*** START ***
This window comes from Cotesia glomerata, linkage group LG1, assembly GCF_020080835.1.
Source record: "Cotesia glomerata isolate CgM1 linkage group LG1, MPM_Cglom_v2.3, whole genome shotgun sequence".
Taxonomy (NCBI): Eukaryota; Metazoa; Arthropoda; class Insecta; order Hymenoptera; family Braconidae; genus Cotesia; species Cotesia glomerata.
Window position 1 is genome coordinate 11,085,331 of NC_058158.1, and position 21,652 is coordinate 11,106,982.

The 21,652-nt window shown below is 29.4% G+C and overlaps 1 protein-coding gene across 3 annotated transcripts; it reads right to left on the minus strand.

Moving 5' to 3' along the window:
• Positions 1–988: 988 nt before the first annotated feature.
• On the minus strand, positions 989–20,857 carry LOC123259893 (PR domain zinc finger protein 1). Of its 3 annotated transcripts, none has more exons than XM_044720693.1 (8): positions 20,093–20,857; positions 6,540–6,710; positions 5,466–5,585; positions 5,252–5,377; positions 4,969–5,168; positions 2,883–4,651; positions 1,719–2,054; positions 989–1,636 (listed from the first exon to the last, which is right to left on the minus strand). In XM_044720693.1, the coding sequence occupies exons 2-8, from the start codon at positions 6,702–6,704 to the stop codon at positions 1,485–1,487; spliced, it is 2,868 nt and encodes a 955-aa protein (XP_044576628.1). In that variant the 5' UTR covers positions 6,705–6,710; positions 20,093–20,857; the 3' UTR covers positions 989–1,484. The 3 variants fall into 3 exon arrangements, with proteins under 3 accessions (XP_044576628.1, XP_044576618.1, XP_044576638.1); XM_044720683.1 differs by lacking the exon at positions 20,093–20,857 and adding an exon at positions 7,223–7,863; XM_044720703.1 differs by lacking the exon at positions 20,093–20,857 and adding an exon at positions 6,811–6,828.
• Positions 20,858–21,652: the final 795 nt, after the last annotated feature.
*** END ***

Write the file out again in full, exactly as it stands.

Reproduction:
This window comes from Cotesia glomerata, linkage group LG1, assembly GCF_020080835.1.
Source record: "Cotesia glomerata isolate CgM1 linkage group LG1, MPM_Cglom_v2.3, whole genome shotgun sequence".
Taxonomy (NCBI): Eukaryota; Metazoa; Arthropoda; class Insecta; order Hymenoptera; family Braconidae; genus Cotesia; species Cotesia glomerata.
Window position 1 is genome coordinate 11,085,331 of NC_058158.1, and position 21,652 is coordinate 11,106,982.

The 21,652-nt window shown below is 29.4% G+C and overlaps 1 protein-coding gene across 3 annotated transcripts; it reads right to left on the minus strand.

Moving 5' to 3' along the window:
• Positions 1–988: 988 nt before the first annotated feature.
• On the minus strand, positions 989–20,857 carry LOC123259893 (PR domain zinc finger protein 1). Of its 3 annotated transcripts, none has more exons than XM_044720693.1 (8): positions 20,093–20,857; positions 6,540–6,710; positions 5,466–5,585; positions 5,252–5,377; positions 4,969–5,168; positions 2,883–4,651; positions 1,719–2,054; positions 989–1,636 (listed from the first exon to the last, which is right to left on the minus strand). In XM_044720693.1, the coding sequence occupies exons 2-8, from the start codon at positions 6,702–6,704 to the stop codon at positions 1,485–1,487; spliced, it is 2,868 nt and encodes a 955-aa protein (XP_044576628.1). In that variant the 5' UTR covers positions 6,705–6,710; positions 20,093–20,857; the 3' UTR covers positions 989–1,484. The 3 variants fall into 3 exon arrangements, with proteins under 3 accessions (XP_044576628.1, XP_044576618.1, XP_044576638.1); XM_044720683.1 differs by lacking the exon at positions 20,093–20,857 and adding an exon at positions 7,223–7,863; XM_044720703.1 differs by lacking the exon at positions 20,093–20,857 and adding an exon at positions 6,811–6,828.
• Positions 20,858–21,652: the final 795 nt, after the last annotated feature.